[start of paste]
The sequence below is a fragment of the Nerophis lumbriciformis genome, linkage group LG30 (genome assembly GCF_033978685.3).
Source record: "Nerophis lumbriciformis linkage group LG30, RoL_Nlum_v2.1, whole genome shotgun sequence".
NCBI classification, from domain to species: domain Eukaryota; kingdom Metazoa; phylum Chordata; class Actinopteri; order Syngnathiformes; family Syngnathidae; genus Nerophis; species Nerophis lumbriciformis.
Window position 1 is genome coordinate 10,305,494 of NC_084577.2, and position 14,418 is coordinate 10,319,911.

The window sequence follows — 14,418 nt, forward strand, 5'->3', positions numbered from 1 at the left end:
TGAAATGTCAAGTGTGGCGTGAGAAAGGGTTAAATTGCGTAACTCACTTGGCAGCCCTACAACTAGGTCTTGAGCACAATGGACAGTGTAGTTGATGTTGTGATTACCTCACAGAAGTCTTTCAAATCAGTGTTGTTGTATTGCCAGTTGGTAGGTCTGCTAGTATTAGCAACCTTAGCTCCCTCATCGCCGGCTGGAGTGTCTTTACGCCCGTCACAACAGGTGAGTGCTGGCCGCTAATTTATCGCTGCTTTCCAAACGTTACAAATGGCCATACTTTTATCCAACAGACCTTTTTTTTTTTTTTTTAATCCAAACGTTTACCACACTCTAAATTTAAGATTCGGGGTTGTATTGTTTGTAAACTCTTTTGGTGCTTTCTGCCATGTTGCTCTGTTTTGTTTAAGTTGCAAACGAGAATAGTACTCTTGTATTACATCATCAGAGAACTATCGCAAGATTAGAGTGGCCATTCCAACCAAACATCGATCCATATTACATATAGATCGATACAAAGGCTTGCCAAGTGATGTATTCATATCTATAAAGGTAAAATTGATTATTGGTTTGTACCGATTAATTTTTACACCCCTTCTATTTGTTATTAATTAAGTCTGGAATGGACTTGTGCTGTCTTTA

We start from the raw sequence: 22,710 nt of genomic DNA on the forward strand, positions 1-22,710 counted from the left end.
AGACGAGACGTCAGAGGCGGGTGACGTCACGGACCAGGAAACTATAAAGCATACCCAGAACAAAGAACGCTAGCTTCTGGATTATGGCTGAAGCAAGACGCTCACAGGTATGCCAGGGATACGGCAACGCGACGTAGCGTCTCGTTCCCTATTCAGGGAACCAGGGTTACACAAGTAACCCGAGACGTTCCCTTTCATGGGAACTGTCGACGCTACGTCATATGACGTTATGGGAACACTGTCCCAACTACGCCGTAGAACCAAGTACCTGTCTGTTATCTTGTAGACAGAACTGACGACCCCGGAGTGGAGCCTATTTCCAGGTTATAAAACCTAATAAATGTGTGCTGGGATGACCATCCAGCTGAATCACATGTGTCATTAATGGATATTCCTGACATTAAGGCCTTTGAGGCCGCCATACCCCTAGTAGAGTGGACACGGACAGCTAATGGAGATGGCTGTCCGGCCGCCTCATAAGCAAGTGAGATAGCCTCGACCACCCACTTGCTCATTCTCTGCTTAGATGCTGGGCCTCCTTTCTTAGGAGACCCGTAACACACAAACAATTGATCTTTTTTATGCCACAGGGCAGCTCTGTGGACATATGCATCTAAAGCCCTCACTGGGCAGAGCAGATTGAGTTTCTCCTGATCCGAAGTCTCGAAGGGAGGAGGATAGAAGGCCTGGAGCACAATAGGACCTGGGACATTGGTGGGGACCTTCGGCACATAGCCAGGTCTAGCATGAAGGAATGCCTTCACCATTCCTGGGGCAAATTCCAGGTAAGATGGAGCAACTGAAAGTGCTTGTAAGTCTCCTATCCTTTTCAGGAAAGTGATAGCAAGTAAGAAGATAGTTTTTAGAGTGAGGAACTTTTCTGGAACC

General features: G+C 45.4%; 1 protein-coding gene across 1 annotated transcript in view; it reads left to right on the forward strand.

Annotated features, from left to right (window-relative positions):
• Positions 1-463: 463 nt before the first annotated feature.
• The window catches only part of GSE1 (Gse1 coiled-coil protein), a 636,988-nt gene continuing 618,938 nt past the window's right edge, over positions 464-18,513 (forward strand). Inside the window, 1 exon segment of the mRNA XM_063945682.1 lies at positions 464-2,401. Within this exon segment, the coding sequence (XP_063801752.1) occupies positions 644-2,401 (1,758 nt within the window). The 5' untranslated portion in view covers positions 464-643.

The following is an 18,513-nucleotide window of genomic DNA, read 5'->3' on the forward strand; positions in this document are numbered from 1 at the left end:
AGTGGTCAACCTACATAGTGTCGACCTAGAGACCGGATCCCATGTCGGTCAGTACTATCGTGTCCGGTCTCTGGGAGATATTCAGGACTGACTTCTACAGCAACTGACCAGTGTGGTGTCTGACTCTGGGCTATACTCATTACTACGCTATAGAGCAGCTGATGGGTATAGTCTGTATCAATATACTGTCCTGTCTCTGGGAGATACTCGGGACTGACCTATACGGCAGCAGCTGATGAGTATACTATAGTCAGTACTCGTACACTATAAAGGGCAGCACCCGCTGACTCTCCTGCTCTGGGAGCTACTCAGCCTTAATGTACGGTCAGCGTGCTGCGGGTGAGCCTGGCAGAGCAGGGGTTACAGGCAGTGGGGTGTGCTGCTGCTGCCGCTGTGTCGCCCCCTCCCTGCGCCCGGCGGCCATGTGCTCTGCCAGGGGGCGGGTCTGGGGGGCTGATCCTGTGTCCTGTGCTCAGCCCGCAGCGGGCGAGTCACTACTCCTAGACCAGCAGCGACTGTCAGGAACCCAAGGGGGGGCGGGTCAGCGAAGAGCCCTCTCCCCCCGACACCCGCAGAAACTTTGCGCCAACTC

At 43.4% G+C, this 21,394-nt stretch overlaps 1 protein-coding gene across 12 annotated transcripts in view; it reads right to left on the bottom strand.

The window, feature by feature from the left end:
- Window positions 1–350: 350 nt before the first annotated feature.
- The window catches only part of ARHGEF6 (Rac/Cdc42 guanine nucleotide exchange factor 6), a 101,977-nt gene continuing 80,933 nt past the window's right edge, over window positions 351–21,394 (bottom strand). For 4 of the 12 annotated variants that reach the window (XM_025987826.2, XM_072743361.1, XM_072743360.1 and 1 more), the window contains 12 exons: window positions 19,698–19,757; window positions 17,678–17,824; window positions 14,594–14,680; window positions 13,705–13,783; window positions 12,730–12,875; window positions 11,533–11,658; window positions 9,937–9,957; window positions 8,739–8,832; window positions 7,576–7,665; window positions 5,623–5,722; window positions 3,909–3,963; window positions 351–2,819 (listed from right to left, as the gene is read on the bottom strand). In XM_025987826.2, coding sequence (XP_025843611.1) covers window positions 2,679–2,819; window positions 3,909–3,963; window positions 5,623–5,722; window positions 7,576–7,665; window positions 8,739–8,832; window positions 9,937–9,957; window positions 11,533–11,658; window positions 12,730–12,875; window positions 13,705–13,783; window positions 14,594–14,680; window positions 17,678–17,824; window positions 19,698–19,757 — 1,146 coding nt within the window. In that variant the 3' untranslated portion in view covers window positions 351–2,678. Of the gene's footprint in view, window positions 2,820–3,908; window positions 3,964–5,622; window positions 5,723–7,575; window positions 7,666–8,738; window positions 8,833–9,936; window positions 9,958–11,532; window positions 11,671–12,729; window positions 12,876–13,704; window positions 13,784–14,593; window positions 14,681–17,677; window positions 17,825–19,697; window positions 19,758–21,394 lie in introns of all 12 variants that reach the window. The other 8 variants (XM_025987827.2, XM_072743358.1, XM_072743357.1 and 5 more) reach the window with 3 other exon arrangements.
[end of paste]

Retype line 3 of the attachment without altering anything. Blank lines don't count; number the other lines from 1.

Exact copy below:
NCBI classification, from domain to species: domain Eukaryota; kingdom Metazoa; phylum Chordata; class Actinopteri; order Syngnathiformes; family Syngnathidae; genus Nerophis; species Nerophis lumbriciformis.